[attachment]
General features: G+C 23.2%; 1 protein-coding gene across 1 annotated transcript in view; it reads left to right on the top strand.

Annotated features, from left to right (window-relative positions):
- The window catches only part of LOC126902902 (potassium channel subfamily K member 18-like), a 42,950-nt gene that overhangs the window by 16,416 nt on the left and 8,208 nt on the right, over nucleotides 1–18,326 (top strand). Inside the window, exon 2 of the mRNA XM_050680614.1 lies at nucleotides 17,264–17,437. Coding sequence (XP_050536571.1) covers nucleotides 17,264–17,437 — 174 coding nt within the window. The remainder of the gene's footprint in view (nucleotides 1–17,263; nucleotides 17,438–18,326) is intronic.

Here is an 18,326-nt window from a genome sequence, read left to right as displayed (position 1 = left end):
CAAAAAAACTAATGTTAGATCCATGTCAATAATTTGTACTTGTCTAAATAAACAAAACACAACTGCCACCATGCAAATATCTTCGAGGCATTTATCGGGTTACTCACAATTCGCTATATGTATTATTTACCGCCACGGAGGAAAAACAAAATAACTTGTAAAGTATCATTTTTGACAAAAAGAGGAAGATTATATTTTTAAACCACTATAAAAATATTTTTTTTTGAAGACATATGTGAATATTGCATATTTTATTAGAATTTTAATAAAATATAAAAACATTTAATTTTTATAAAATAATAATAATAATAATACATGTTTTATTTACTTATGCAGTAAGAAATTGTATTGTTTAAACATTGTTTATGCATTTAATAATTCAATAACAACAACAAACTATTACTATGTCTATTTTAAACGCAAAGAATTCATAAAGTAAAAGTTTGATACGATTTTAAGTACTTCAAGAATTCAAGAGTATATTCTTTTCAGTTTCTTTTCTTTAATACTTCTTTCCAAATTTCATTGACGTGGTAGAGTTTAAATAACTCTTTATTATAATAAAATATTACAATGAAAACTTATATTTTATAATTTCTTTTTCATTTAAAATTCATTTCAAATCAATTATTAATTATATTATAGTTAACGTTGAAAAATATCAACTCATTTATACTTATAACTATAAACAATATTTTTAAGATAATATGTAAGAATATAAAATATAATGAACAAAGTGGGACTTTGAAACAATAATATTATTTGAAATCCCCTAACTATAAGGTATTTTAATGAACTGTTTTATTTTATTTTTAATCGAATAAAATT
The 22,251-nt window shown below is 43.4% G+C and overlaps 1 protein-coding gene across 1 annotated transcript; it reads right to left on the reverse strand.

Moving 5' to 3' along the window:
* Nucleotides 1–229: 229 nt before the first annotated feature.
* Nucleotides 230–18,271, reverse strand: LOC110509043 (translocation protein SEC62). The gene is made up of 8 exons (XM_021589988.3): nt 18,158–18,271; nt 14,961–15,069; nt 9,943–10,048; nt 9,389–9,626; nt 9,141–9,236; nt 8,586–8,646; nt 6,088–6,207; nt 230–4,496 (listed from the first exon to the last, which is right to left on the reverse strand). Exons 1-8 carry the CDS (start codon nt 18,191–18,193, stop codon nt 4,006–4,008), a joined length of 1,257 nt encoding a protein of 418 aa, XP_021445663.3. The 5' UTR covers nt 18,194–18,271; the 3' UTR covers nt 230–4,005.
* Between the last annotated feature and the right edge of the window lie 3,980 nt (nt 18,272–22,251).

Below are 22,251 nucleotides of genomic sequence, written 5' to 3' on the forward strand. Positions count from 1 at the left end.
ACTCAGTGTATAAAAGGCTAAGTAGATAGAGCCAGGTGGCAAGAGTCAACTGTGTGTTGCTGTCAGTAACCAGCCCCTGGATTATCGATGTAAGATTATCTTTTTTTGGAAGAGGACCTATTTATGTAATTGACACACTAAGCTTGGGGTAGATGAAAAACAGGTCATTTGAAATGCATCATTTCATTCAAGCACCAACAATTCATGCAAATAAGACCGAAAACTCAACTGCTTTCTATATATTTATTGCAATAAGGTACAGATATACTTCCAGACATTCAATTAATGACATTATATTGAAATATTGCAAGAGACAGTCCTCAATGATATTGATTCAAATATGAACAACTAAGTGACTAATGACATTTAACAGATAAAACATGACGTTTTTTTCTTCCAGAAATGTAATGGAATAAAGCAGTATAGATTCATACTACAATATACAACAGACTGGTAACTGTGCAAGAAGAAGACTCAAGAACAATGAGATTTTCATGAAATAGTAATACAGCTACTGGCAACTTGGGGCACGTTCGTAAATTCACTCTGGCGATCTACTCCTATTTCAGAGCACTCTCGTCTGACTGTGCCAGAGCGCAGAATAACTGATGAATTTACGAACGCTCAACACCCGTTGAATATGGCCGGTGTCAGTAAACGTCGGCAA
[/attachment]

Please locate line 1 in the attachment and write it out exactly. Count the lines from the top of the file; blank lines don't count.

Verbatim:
General features: G+C 23.2%; 1 protein-coding gene across 1 annotated transcript in view; it reads left to right on the top strand.